I know we’re still getting to know each other on this blog, but if you would indulge me in a little thought experiment, I think it will help us on our endeavor to create an inclusive environment for the autism community:
Picture Tom. He’s an autistic person who is very reflective about life and contemplative in his prayers. He is socially awkward when he’s around his peers at church, but he doesn’t let that stop him from trying to be engaged in the community.
Now picture Sarah. She loves art and always seems to have an eye for visual meaning in the religious artwork at her church. She’s also autistic and doesn’t verbally speak, but she uses her drawings and a picture exchange communication system to communicate her thoughts and feelings.
How did you picture Tom? How about Sarah? How old were they? Chances are, you probably pictured children or maybe even teenagers and young adults. What if I told you that Tom is 51-years-old and Sarah is 38-years-old?
Much of the media attention surrounding autism focuses on children and so each of us tends to imagine a young person when someone mentions autism. In part, this is because institutionalization was a common practice until somewhat recently in the autism treatment; so many older autistics are “out of sight, out of mind” or died younger because of less than ideal living conditions. Another reason autism receives so much attention as a childhood disorder is because the number of autistic children receiving a diagnosis has dramatically increased in the past decade or so. It’s important to note that while the diagnosis rate has dramatically increased in children, autism has existed for probably at least centuries, under different names – or perhaps with no diagnosis at all (For example, see Henry Cavendish as highlighted in Steve Silberman’s NeuroTribes; see this interview in which Silberman discusses the diagnosis issue/history).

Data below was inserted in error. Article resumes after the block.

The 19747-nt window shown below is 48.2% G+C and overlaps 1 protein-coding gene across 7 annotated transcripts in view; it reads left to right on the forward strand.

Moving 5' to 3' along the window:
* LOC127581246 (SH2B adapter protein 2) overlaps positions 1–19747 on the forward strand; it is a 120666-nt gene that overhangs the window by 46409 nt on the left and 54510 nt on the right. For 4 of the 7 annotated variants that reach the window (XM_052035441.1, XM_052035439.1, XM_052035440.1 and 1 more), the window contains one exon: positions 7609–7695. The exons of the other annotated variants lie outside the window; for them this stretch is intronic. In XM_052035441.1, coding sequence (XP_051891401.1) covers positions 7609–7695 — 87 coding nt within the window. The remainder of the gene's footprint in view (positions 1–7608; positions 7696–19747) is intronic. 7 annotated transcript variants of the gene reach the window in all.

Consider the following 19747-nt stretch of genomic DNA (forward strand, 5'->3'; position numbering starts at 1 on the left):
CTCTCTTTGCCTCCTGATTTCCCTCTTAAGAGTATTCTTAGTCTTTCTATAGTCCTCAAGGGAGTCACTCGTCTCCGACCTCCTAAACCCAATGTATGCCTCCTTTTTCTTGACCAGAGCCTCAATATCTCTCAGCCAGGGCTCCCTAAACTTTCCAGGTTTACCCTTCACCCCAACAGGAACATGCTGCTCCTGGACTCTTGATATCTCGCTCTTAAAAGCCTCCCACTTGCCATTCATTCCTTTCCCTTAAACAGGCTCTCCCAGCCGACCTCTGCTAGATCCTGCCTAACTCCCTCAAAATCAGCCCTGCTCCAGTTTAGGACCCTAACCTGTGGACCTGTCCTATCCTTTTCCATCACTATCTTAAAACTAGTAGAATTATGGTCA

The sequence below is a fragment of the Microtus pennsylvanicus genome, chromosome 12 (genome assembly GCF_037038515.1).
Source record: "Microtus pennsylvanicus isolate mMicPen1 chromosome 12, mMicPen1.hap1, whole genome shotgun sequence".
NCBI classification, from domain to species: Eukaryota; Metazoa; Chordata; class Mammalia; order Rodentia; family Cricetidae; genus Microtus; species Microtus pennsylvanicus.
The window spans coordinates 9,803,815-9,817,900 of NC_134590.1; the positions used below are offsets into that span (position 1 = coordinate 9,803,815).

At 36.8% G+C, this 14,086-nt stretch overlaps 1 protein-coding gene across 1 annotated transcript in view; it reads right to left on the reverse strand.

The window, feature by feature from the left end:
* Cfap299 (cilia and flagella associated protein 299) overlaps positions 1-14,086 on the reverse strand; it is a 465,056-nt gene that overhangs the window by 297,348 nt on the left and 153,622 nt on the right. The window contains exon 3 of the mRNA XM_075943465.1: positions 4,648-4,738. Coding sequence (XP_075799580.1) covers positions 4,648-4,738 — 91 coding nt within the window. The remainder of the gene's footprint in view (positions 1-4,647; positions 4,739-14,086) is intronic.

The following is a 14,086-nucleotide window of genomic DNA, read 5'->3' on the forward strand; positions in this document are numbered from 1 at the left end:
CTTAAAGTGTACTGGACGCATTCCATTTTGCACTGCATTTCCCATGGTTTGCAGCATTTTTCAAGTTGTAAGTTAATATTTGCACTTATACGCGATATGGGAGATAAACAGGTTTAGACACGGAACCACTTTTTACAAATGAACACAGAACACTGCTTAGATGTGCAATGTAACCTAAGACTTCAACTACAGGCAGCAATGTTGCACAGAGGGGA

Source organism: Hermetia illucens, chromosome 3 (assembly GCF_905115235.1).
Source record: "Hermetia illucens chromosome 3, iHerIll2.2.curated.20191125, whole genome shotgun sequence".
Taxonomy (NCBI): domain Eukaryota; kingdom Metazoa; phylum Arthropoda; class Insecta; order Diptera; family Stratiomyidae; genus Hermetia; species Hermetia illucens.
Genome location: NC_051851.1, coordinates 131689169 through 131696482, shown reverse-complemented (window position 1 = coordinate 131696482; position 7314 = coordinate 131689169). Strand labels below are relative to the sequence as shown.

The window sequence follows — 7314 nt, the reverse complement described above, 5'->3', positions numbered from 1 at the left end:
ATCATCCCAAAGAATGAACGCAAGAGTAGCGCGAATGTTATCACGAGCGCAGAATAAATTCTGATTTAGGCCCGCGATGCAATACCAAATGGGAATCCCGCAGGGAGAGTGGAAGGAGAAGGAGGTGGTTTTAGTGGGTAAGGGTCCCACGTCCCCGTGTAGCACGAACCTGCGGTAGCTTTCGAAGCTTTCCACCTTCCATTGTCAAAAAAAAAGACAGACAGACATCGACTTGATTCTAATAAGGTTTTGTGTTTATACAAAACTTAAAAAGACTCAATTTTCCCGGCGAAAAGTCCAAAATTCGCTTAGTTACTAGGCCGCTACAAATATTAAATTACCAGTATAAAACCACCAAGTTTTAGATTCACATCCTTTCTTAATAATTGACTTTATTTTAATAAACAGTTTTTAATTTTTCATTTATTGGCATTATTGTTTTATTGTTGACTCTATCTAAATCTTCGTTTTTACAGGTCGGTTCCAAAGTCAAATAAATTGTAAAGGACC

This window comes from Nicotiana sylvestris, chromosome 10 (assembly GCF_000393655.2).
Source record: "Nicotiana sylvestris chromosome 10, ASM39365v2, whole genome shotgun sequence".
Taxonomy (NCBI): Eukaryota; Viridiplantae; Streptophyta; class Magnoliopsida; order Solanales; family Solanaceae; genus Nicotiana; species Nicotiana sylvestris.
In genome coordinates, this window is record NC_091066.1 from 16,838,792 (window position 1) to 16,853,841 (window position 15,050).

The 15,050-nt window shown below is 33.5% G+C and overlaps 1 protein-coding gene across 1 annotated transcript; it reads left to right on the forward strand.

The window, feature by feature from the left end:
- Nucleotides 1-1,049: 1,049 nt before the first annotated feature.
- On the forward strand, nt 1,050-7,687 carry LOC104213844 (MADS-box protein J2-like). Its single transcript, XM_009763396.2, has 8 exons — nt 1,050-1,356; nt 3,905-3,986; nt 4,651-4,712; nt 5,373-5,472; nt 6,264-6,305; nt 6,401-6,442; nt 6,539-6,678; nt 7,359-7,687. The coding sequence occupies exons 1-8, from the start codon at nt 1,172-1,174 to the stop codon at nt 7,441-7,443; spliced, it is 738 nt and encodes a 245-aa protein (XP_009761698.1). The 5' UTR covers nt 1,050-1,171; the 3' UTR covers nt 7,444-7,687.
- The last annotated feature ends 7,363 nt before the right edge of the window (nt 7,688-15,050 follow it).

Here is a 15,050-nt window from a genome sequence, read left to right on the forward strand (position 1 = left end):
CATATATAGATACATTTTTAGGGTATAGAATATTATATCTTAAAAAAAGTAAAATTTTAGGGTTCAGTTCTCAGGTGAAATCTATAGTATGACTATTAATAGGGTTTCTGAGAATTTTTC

This matters, because if we are to create inclusive churches for the autism community, we have to understand that autistic individuals include adults too.
I define the autism community to be “autistic individuals and their loved ones”. It is easy to think this means autistic individuals and their parents, but it also means autistic individuals and their spouse and/or children (See Autism in Love for example). It might be a little obvious, but the implications are far reaching for our “autism ministries” and how we approach autism inclusion in our churches.
My challenge to all of us, then, is to be mindful of remembering adult autistics when we discuss autism, particularly as we discuss meeting the needs of our autistic brothers and sisters in Christ.